Dec 1, 2006

Review: The Good German

Now that Casino Royale has opened, we have two big spy movies remaining to look forward to this year, with very similar titles: The Good German and The Good Shepherd. (Put them together and one might say you’ve got a damn good pooch, but not even Groucho would stoop so low.) I’ve yet to see the latter, but the former is quite a treat, and one of the best films of 2006.
The Good German is Steven Soderberg’s best movie in years, probably since The Limey. Some might balk at calling it a spy movie, since none of the main characters are actually spies, but that’s exactly what it is. It’s about the origins of the Cold War, it features suspenseful intrigue and double-crosses and betrayals, and it takes place in that favorite spy movie city, Berlin. George Clooney stars as an American military journalist assigned to cover the Potsdam Peace Conference after Germany’s surrender in 1945. Toby Maguire is his driver, and the incomparable Cate Blanchett is the woman they’re both obsessed with. And so are American and Russian Intelligence, for some reason. Clooney tries to discover why–and who’s pulling the strings–and finds himself caught between Nazis, Nazi hunters, atom scientists, and the American and Russian armies.

The movie deals with subject matter I’m hesitant to reveal, because each new revelation is part of the enjoyment. Suffice it to say, I wasn’t very familiar with the subject, and I found it fascinating.

Equally fascinating is Soderbergh’s directorial style. He chooses to shoot it in black and white, emulating movies of its period, most obviously Casablanca. (Just take a look at the wonderfully evocative poster!) At a Q&A following the screening I saw, he revealed that he forced himself to shoot it as Casablanca director Michael Curtiz would have. For one thing, that meant not leaving LA (Potsdam is in Pasadena!), which certainly surprised me. Even though there’s evident stock footage of the bombed-out city, I assumed they had done at least some location work in Berlin. For another, it meant using only the five camera lenses that Curtiz used, according to his continuity scripts in the Warner Bros. archives. Evidently Soderbergh is used to using a lot more. Finally, it meant a different acting style than we’re used to seeing today.

Soderbergh said he had his actors study films like Casablanca, The Maltese Falcon and Mildred Pierce to get an idea of the style he wanted. He forced them to "externalize" their performances, as opposed to the "internalized" performances prevalent today. No method acting allowed. The results are somewhat mixed, but fascinating to observe. Tobey Maguire is the least successful of the three leads, though he appears to be channeling a young James Cagney. George Clooney is basically George Clooney, and that’s exactly what the role calls for. I can’t imaging he changed his usual performance style too much; he already emulates Carey Grant. Clooney is in some ways the last genuine, Golden Age movie star, two generations removed from his time. That’s perfect for this film. But the movie belongs to Cate Blanchett, in a tour-de-force performance (and a black wig) containing more than a hint of Marlene Dietrich. Her character is the most complex, and she conveys more with a single look than most actors manage in a monologue. The Good German should easily earn her another Oscar nomination.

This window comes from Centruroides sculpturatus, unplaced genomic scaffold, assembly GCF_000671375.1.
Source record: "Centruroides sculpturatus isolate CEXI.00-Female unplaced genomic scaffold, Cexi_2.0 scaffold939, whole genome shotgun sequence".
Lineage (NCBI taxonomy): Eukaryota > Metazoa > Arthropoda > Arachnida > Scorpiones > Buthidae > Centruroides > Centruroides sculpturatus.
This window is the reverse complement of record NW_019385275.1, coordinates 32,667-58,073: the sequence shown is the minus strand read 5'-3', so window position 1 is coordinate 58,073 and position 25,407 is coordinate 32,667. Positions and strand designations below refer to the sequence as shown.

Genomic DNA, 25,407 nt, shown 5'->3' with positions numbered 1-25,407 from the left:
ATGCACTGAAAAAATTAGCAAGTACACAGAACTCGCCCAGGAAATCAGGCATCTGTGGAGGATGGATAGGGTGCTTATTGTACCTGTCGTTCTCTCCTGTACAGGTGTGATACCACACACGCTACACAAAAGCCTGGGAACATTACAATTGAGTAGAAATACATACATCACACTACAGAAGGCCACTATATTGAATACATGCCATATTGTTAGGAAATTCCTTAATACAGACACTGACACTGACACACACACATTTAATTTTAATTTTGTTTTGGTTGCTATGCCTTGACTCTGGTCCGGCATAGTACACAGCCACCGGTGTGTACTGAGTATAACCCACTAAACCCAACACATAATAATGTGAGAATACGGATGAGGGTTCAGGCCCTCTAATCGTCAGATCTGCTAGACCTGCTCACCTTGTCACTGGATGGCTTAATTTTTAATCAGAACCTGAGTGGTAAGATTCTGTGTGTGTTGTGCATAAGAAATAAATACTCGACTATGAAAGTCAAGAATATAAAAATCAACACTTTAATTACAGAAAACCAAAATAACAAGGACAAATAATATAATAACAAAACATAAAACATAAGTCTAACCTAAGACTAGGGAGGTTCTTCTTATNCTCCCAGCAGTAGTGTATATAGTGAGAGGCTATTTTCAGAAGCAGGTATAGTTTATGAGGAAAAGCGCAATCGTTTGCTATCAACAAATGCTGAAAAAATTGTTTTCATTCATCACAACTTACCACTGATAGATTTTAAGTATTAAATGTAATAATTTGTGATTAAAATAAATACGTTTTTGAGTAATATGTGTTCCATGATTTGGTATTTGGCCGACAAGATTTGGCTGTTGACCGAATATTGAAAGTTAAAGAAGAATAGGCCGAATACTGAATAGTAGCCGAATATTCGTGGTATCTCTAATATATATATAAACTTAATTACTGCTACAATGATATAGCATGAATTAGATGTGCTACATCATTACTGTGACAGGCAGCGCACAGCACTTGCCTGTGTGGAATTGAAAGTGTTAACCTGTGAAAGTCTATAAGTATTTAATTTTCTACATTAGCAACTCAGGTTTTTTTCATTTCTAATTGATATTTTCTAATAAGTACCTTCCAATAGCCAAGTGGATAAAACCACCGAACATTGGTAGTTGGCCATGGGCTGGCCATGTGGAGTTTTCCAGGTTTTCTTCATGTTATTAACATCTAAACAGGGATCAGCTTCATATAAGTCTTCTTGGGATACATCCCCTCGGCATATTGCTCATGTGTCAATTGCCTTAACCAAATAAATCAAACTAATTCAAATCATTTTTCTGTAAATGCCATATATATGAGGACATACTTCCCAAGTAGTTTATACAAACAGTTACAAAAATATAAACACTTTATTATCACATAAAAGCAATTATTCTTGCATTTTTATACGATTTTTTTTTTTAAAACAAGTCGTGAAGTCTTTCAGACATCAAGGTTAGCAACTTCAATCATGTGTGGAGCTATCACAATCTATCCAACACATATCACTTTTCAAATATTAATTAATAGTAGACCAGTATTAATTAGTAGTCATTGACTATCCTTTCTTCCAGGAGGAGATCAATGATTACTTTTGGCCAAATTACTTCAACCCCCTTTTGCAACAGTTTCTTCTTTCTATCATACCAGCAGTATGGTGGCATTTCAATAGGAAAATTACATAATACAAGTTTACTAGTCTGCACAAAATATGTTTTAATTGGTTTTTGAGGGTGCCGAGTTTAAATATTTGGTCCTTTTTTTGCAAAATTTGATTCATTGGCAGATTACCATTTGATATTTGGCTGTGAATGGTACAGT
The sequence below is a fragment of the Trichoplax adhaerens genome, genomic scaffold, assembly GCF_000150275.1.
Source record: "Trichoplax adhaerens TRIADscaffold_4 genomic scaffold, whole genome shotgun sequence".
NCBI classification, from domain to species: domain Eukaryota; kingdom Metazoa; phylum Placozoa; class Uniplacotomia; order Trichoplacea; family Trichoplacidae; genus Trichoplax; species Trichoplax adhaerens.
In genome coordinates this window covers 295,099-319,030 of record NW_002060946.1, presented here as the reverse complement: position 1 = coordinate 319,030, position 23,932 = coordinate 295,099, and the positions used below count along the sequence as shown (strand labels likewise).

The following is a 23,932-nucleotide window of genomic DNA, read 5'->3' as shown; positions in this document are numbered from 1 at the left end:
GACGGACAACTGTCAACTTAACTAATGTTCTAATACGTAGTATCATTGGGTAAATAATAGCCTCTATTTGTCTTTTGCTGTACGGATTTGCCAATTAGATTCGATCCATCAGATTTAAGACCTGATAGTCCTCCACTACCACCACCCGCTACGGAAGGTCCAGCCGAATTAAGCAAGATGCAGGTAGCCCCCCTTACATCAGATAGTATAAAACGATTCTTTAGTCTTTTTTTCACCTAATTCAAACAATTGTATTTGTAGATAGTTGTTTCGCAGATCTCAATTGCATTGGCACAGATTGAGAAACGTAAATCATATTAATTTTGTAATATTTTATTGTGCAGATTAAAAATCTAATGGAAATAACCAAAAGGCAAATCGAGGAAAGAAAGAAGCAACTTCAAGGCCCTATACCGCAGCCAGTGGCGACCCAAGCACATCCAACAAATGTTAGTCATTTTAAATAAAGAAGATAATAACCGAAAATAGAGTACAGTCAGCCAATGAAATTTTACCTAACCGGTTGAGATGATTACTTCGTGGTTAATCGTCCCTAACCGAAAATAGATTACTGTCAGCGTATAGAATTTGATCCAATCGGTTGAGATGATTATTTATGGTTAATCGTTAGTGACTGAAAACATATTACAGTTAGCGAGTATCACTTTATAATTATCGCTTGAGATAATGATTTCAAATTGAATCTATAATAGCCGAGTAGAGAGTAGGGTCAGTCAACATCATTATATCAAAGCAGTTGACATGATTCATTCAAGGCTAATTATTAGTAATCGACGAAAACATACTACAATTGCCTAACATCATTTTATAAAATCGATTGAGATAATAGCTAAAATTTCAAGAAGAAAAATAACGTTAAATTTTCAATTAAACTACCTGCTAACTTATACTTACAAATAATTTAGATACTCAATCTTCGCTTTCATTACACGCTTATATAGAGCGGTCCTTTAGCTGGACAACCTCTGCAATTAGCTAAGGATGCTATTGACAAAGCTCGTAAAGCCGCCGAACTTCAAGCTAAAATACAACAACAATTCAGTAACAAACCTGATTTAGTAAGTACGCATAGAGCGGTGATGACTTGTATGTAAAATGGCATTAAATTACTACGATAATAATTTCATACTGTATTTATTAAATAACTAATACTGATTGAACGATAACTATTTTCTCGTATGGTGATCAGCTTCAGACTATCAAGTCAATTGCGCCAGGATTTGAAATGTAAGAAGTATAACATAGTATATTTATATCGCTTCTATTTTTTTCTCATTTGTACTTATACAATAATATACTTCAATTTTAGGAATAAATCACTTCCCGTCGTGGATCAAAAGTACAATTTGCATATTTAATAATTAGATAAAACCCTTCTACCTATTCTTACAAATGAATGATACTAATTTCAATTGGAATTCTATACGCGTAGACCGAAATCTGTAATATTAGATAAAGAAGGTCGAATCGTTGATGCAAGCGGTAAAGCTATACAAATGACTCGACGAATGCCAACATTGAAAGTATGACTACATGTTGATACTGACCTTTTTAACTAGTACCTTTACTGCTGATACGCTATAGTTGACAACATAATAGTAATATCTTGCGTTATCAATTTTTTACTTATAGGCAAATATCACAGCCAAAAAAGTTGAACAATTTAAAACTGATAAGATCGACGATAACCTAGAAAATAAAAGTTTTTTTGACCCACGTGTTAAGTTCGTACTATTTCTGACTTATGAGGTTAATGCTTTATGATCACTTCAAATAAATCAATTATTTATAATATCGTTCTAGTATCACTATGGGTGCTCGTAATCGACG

But the movie is no mere pastiche. It’s power lies in the one way (actually, there are two ways*) in which it deviates from Soderbergh’s "shoot like Michael Curtiz" ground rules. Unlike Curtiz, Soderbergh is not bound by the Hayes Code, the censor of the time.

This means that Soderbergh is able to deliver a modern, R-rated adult drama in the trappings of a more innocent era of film. The "of film" is important, because the era itself was far from innocent. Since my generation’s main frame of reference for the 1940s is black and white Hollywood product, that tends to color my perception of the era. Sure, I know it wasn’t really like that, but logic won’t stop me from picturing it that way. Therefore, strong language and brutal, bloody violence have more impact in a black and white film that lulls your expectations into Casablanca territory. Soderbergh and screenwriter Paul Attanasio are also able to be more frank about the atrocities of the Holocaust than an actual 1945 movie could have been, and that too gives the film more impact. The decision to shoot in the style of that period isn’t just to be cute (although it does make it more fun for movie buffs); I don’t think The Good German would be nearly as powerful were it presented as just another modern, color film set in the past.

*Even though Soderbergh had intended to use old-fashioned rear screen projection for the driving scenes, he abandoned that idea when he found out how complicated and time-consuming the process was. Therefore, the rear projection is faked with modern greenscreen technology instead. In order to key the green, that meant shooting in color. The color was de-saturated in post and printed on black and white stock, but looks just as rich as the most high contrast film noir. Even though Soderbergh didn’t discuss it, it was also clear that he’d primarily used greenscreen instead of matte painting, most notably in a direct homage to Casablanca’s most famous matte.

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